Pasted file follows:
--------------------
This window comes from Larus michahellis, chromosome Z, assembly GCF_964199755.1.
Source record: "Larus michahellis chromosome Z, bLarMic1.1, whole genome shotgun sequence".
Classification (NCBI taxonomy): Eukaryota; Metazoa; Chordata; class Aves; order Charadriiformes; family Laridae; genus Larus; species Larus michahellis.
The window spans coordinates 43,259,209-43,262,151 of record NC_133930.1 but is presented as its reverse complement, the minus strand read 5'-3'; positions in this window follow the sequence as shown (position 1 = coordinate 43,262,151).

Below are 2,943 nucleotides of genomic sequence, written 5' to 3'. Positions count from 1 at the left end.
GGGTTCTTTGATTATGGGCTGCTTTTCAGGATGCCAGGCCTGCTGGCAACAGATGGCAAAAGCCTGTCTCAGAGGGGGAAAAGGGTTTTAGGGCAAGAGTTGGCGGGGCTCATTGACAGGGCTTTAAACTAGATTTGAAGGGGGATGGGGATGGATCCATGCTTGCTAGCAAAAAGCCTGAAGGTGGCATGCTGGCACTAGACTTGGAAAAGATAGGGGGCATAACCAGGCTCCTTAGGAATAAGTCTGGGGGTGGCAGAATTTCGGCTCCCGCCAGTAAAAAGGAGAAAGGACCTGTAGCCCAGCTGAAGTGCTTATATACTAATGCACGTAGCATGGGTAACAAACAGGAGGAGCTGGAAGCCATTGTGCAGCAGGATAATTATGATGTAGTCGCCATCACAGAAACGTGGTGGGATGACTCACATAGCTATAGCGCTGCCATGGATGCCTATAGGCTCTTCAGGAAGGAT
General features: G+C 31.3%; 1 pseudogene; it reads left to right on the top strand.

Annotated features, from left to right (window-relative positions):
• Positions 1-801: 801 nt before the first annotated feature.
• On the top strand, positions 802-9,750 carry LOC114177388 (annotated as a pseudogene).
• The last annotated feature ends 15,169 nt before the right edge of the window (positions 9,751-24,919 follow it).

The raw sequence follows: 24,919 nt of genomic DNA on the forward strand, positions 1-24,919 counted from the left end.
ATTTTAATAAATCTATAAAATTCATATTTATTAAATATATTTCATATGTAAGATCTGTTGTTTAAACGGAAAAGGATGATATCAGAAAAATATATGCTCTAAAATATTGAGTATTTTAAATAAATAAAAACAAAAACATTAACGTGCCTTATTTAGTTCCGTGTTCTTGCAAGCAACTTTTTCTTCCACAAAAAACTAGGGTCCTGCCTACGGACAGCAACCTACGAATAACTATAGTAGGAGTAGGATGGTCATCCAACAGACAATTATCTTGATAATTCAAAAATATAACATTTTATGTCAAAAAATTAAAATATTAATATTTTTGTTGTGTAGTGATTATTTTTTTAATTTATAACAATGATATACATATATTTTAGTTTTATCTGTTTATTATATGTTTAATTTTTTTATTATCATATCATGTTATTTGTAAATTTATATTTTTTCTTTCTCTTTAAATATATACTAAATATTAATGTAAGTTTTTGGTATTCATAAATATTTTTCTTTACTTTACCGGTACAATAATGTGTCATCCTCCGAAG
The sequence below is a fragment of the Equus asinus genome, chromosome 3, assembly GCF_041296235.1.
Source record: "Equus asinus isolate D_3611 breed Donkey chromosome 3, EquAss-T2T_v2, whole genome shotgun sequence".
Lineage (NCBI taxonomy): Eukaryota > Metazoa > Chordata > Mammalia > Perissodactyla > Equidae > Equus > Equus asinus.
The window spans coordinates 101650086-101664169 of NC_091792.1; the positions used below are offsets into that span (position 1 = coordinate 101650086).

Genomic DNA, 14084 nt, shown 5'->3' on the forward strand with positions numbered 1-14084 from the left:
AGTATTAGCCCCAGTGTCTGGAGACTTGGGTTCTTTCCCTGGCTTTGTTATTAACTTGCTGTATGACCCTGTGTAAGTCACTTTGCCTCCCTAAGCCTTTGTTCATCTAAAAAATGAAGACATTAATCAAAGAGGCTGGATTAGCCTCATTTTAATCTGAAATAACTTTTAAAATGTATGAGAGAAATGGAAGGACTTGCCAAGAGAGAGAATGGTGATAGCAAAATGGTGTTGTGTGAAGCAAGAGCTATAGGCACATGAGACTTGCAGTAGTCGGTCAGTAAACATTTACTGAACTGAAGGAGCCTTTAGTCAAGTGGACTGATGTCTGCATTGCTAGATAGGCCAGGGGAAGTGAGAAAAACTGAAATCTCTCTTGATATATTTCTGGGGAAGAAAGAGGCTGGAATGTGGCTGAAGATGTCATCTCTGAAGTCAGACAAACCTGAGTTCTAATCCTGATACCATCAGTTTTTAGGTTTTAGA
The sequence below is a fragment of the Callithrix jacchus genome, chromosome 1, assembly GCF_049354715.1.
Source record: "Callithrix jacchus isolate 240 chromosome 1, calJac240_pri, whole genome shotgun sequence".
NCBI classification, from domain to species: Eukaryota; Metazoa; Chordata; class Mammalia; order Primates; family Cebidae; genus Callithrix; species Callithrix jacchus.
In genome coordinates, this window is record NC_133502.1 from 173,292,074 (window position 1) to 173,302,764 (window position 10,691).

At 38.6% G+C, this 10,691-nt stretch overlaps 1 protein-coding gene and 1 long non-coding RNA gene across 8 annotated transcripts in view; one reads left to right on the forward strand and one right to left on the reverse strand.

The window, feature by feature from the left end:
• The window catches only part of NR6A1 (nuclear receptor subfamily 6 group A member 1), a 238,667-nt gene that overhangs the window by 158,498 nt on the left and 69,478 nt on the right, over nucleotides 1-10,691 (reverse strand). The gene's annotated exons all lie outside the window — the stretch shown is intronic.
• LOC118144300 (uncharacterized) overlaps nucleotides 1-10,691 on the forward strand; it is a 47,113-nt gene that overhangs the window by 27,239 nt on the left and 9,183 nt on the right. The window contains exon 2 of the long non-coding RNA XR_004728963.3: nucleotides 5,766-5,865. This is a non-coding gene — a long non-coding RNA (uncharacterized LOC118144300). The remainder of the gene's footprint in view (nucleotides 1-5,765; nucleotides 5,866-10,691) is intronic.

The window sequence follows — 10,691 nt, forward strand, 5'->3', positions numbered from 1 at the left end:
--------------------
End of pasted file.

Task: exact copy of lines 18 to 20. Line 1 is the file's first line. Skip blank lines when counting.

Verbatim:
Genomic DNA, 14084 nt, shown 5'->3' on the forward strand with positions numbered 1-14084 from the left:
AGTATTAGCCCCAGTGTCTGGAGACTTGGGTTCTTTCCCTGGCTTTGTTATTAACTTGCTGTATGACCCTGTGTAAGTCACTTTGCCTCCCTAAGCCTTTGTTCATCTAAAAAATGAAGACATTAATCAAAGAGGCTGGATTAGCCTCATTTTAATCTGAAATAACTTTTAAAATGTATGAGAGAAATGGAAGGACTTGCCAAGAGAGAGAATGGTGATAGCAAAATGGTGTTGTGTGAAGCAAGAGCTATAGGCACATGAGACTTGCAGTAGTCGGTCAGTAAACATTTACTGAACTGAAGGAGCCTTTAGTCAAGTGGACTGATGTCTGCATTGCTAGATAGGCCAGGGGAAGTGAGAAAAACTGAAATCTCTCTTGATATATTTCTGGGGAAGAAAGAGGCTGGAATGTGGCTGAAGATGTCATCTCTGAAGTCAGACAAACCTGAGTTCTAATCCTGATACCATCAGTTTTTAGGTTTTAGA
The sequence below is a fragment of the Callithrix jacchus genome, chromosome 1, assembly GCF_049354715.1.